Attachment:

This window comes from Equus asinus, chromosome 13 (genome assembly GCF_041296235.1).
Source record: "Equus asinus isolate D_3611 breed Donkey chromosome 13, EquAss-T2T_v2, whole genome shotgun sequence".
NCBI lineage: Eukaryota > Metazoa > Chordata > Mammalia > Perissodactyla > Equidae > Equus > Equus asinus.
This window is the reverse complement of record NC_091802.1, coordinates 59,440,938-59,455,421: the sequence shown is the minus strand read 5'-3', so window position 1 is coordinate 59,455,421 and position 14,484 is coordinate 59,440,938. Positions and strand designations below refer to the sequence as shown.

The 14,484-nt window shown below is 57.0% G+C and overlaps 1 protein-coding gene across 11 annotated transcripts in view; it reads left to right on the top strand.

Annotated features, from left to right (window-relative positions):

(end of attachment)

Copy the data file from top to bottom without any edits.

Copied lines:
This window comes from Equus asinus, chromosome 13 (genome assembly GCF_041296235.1).
Source record: "Equus asinus isolate D_3611 breed Donkey chromosome 13, EquAss-T2T_v2, whole genome shotgun sequence".
NCBI lineage: Eukaryota > Metazoa > Chordata > Mammalia > Perissodactyla > Equidae > Equus > Equus asinus.
This window is the reverse complement of record NC_091802.1, coordinates 59,440,938-59,455,421: the sequence shown is the minus strand read 5'-3', so window position 1 is coordinate 59,455,421 and position 14,484 is coordinate 59,440,938. Positions and strand designations below refer to the sequence as shown.

The 14,484-nt window shown below is 57.0% G+C and overlaps 1 protein-coding gene across 11 annotated transcripts in view; it reads left to right on the top strand.

Annotated features, from left to right (window-relative positions):